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Don’t return to an intolerant Quebec, Goldbloom pleads

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Marie-Claude Tremblay, who identifies herself as Jewish, appears in the video Nous sommes québécois.

MONTREAL — As Quebec enters another chapter in the debate over the government’s proposed values charter, a former Liberal cabinet minister and interfaith dialogue pioneer pleads for the province not to regress to the intolerance of its past.

Ninety-year-old Victor Goldbloom appears in one of two short French-language videos posted earlier this month on YouTube by Christian Jewish Dialogue of Montreal (CJDM).

Over his long life, Goldbloom says he has seen Quebec evolve to “become [an] open and generous and welcoming” society from one of “barriers, constraints and discrimination.”


“I would not want to return to the years of constraint that I knew during my youth,” he states.

The video, titled Etre québécois, qu’est-ce que ça veut dire? (What does it mean to be Québécois?) is a companion to the CJDM’s 3-1/2-minute video Nous sommes québécois, which features individuals representing a variety of origins, religions and ages affirming their Quebec identity and belief that fundamental freedoms are a cornerstone of Quebec society.

Public hearings on Bill 60, the proposed charter, were slated to begin Jan. 14.

Goldbloom, a doctor by profession, was the first Jewish Quebec cabinet minister in the 1970s and the federal Commissioner of Official Languages in the 1990s. He was among the founders of CJDM in 1971 and was president of Canadian Jewish Congress, Quebec region.

In answer to the video title’s question, Goldbloom quotes the late René Lévesque as saying, “essentially, ‘whoever wants to be a Quebecer is one.’”

The Parti Québécois founder and leader of its first government, who died in 1987, is today revered by many as the spiritual father of the sovereigntist movement.

“I am Victor Goldbloom. I am of the Jewish faith. I am Québécois,” he concludes.

The longer video opens with a reciting of the individual liberties protected by the Quebec Charter of Human Rights and Freedoms, including that of conscience, religion, opinion and expression.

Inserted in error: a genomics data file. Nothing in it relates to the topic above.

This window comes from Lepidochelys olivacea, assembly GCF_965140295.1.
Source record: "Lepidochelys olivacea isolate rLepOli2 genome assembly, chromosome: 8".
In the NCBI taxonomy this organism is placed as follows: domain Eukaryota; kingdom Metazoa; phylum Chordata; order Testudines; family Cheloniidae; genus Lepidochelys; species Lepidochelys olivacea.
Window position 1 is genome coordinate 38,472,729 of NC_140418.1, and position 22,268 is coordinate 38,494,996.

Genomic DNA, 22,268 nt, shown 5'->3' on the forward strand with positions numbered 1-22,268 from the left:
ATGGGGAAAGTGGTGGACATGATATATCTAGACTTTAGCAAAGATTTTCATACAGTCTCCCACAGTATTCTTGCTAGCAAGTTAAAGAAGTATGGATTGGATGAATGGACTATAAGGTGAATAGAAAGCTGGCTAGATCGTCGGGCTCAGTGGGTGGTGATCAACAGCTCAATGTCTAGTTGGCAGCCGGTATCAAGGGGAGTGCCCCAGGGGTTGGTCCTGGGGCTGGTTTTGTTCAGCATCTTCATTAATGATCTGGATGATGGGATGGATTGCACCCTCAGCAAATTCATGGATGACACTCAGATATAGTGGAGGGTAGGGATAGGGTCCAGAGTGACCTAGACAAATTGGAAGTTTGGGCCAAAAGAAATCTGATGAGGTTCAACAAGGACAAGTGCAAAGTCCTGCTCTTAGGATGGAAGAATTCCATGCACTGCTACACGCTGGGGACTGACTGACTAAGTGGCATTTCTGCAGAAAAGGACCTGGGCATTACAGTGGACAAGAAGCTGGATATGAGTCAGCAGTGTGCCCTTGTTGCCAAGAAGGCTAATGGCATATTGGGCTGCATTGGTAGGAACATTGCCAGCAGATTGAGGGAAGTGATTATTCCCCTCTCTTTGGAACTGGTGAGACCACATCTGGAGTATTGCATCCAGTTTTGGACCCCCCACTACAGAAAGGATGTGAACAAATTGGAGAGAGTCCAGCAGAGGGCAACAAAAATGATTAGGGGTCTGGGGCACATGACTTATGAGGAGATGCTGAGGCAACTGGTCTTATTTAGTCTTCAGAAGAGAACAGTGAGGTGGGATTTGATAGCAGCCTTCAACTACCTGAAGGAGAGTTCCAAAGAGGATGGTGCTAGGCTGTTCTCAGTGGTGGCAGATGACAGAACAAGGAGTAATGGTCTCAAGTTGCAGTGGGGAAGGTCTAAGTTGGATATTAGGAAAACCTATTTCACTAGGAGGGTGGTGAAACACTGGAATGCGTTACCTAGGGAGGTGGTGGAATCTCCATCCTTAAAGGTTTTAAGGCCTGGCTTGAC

Fifteen people with names as diverse as Hersimar Singh, Fa Xiang, Shaheen Ashraf, Avrum Dunsky and Marie-Claude Tremblay introduce themselves as “the voices and faces” of Quebecers.

They include a doctor, professor, entrepreneur, artist, student and housewife with faiths ranging from Muslim and Buddhist to Jewish and Baptist, even agnostic and atheist.

To them, Quebec values are respect, inclusiveness, and justice.

The videos were posted just before Christmas, around the same time the PQ released a pamphlet to members called Project de loi 60: Charte des valeurs/Des réponses aux questions de votre famille pour les partys des fétes! (Bill 60: charter of values/ Answers to your family's questions during the holiday parties!).

It was intended as a handbook on how to answer troublesome points raised by skeptical relatives about the bill, which was tabled in November.

By Jan. 7 when the CJDM videos were officially launched – one week before the start of the public hearings – “Nous sommes québécois” had had 2,100 views and the Goldbloom followup more than 1,600.

In its brief to the National Assembly committee conducting the Bill 60 hearings, CJDM calls for “a Quebec that is open and welcoming and where Quebecers are free to live their spirituality, whatever form it may take, in their own way.”

It expresses concern that the government, in its effort to ensure the religious neutrality of the state, is “trying to silence religions and make them invisible.”

CJDM emphasizes that religion should remain an important part of the lives of Quebecers, “inspiring them to work toward peace, social justice and openness towards others.

“These are positive values that should be welcomed in public life, not confined to the private sphere.”

CJDM agrees with state neutrality and that employees representing public authority “should set aside [their] religious beliefs in carrying out [their] functions,” but it insists that “neutrality and objectivity are in the heart and mind, and in the training received, and not in clothing or religious symbols.”

The CJDM committee that was responsible for preparing the videos consisted of Catherive Jarvis and Ana Carina Fratta of the Church of Jesus Christ of Latter-Day Saints (Mormons), Rev. Diane Rollert of the Unitarian Church of Montreal, Rabbi Lisa Grushcow of Temple Emanu-El-Beth Sholom, Catherine Cherry of the Catholic Church, and the Anglican Rev. Patricia Kirkpatrick.

“CJDM wishes to promote the idea that we can live together in harmony and that we can equally celebrate our diversity,” Jarvis commented.

“Quebec has a rich history, and we are all part of it. It is this spirit that we are trying to capture in the videos and bring to the forefront on the eve of the committee meetings.”


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